Drug and psychosocial interventions for the symptoms of schizophrenic disorders contribute to a lower incidence and prevalence of schizophrenia (Falloon et.al, 1996).  Studies have also shown that psychiatric nurses are under pressure to concentrate more on those with a diagnosis of schizophrenia (Marland and Sharkey, 1999) and treatment services for many schizophrenia patients are inadequate (Lehman, 1999). Caring such patients undergoing therapy with antipsychotic drugs like clozapine and benzodiazepines involves careful monitoring of the patient’s physiological condition as well. Such drugs have marked side effects like sedation, hyper salivation, increase in transaminases, EEG changes, cardiovascular respiratory dysregulation, overweight, mild Parkinsonism, akathisia ,tardive dysakinesia, increase of liver enzymes, hypotension , fever ,ECG alterations , tachycardia, and delirious states. These drugs also pose the risk of seizures (Cochrane, 2006). The quality of life as an indicator of the outcomes of nurse interventions has been recommended to measure the impact of variables such as gender, ethnicity and duration of illness on the measurable quality of life of an individual diagnosed with schizophrenia (Pinikahana et.al, 2002). A study to investigate whether brief cognitive-behavioural therapy (CBT) produces clinically important outcomes in relation to recovery, symptom burden and readmission to hospital in people with schizophrenia at one year follow-up has shown that brief therapy protected such patients against depression and has highlighted the need for mental health nurses to be trained in brief CBT for schizophrenia to supplement case management, family interventions and expert therapy for treatment resistance (Turkington, 2006).Another study has also elucidated the application of cognitive behavioral therapy (CBT) in the treatment of clients with schizophrenia and the implications for mental health nursing practice showing that CBT has positive effects for clients reducing the relapse rate (Chi-Chan et.al,2002).
A grounded theory investigation has identified the importance of the nurse/patient relationship as the central concept for psychiatric nursing. This substantive theory has knowing as the core category of the theory and socializing, normalizing, and celebrating as subcategories (Dearing, 2004).  A symptom self-regulation model has been evaluated recently to examine the characteristics and stability of indicators of illness identified by individuals with schizophrenia. Primary indicators of illness from 51 subjects categorized as anxiety-based, depressive, or psychotic indicators have been shown to enhance self-care through monitoring symptoms (Hamera et.al, 1992).Although the use of care pathways is recommended to enhance mental health care, little has been investigated about the development or implementation of care pathways for mental health conditions. A recent action research guided process of implementation has shown many problems in implementing the care pathway including poor levels of morale and engagement (Jones, 2000).A recent study has addressed three main factors for the development of care pathways for people suffering from schizophrenia, namely, predictability of the illness, nature of standardized care and role autonomy. A care pathway has also been shown to establish standardized care and a greater control over the delivery of care (Jones and Adrian, 2001). A study to investigate the use of reality orientation in mental health care has shown that nurses use reality orientation frequently in their nursing work, with reality orientation being most often used in the mornings and evenings (Patton, 2006).Reality orientation therapy has been shown to improve the cognitive capabilities of the Schizophrenics.  Individuals with schizophrenia commonly do not know how to use time productively when not in therapeutic sessions, and are restless and bored spending  a great deal of time in bed, focusing their waking activities on eating, and smoking. They are not adequately prepared in activities of daily living, social skills, and community awareness. Programs that train these residents on the primary Activities of Daily Living (ADLs) have been shown to enhance their social skills, motivation, and desire to change, simultaneously decreasing their lethargic and apathetic state (www.schizophrenia-help.com).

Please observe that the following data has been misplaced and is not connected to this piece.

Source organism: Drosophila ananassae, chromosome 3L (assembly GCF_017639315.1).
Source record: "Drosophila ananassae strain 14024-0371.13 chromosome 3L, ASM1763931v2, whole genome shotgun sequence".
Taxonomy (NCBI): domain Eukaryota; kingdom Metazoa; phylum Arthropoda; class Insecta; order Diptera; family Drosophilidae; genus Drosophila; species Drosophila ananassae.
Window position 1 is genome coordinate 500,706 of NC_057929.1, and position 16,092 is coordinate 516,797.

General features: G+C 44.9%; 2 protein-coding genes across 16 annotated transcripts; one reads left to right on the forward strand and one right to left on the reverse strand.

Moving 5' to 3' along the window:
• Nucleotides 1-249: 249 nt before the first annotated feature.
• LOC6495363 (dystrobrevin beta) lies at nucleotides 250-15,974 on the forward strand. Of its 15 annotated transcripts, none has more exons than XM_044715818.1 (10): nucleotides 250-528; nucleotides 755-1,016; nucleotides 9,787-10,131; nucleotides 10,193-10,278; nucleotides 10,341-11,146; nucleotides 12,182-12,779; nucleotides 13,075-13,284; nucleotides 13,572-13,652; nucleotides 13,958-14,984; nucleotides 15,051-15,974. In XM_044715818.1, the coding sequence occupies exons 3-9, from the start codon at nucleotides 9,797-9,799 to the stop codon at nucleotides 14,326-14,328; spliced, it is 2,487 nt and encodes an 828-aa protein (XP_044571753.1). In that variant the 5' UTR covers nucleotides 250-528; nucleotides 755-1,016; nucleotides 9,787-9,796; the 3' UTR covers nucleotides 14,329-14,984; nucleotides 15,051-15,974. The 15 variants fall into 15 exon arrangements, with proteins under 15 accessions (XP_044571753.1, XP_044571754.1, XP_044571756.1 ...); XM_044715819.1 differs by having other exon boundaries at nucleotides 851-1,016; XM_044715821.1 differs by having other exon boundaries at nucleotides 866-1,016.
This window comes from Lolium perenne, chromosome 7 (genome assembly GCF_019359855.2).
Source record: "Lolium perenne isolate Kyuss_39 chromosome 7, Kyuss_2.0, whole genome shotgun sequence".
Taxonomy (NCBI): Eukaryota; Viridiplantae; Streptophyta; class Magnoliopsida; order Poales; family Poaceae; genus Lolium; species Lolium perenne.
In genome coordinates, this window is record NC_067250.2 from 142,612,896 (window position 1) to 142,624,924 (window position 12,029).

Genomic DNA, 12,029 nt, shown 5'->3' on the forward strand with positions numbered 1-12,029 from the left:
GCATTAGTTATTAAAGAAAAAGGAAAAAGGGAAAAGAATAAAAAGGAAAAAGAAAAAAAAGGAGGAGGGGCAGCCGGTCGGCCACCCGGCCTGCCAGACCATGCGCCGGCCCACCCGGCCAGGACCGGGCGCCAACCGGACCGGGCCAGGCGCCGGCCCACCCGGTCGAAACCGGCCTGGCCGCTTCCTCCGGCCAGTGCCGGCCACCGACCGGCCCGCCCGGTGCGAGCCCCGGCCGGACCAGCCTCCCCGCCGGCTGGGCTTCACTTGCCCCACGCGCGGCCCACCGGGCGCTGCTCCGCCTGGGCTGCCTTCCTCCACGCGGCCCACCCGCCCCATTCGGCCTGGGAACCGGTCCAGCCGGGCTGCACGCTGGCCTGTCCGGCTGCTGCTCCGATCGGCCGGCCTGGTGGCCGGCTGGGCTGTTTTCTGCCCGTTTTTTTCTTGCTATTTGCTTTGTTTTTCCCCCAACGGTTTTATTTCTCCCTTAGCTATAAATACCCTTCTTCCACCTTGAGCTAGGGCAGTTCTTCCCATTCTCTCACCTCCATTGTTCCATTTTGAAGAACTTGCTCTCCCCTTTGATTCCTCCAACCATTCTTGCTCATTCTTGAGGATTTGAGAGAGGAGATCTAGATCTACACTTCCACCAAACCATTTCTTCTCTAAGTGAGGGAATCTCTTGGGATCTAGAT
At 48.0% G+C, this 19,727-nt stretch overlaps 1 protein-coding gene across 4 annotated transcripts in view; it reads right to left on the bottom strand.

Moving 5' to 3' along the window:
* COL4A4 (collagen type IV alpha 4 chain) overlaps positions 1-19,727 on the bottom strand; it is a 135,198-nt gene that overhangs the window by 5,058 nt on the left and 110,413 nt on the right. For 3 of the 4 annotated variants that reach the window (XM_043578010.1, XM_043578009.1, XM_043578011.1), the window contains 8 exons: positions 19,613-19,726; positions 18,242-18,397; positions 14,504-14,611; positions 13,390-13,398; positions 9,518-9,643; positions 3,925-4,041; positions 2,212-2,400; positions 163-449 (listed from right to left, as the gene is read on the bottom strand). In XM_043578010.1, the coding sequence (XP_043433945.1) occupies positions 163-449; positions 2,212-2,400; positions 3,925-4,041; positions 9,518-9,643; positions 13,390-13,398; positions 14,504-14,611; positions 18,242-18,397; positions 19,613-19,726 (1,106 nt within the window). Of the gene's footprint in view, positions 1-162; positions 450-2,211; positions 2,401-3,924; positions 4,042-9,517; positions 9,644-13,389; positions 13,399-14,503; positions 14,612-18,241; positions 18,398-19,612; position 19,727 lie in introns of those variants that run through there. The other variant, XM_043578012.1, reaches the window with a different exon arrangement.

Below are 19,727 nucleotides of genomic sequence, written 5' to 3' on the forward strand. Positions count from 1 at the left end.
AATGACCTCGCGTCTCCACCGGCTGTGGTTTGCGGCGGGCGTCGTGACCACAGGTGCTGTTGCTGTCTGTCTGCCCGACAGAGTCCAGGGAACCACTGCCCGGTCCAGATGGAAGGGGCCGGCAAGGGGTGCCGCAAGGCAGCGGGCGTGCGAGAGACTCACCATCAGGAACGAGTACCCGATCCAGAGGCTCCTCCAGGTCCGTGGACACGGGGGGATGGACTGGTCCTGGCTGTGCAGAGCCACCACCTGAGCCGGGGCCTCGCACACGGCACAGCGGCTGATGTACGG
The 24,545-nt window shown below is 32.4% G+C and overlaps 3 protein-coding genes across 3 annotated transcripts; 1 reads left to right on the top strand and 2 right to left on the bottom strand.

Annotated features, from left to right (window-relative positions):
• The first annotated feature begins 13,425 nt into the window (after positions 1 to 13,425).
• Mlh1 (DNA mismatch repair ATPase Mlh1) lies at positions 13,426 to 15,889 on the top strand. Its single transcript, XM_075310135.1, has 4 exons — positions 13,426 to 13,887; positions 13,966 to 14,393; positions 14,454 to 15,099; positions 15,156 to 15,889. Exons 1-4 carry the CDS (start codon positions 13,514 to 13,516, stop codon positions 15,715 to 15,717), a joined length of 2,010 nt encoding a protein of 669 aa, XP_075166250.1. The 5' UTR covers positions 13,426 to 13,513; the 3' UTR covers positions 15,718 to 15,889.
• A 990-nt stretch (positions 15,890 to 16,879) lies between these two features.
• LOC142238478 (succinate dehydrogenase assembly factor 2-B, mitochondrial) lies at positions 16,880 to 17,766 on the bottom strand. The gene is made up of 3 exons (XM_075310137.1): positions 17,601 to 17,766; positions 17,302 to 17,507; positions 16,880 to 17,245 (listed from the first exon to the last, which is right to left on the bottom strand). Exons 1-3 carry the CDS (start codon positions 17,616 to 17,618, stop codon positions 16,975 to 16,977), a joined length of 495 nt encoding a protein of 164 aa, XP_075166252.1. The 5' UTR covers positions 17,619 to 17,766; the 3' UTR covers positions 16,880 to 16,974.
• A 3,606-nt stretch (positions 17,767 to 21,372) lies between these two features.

Conclusion
Drug and psychosocial interventions for the symptoms of schizophrenic disorders contribute to a lower incidence and prevalence of schizophrenia. Nurses will be able to offer better care through the use of nursing models and theories in the care of Schizophrenics. Protocol for assessing standards of care for people with a diagnosis of schizophrenia have major implications for nursing practice (Gournay, 1996). The theory-practice gap in psychiatric nurse care of Schizophrenics needs to be addressed as a matter of urgency.

Reference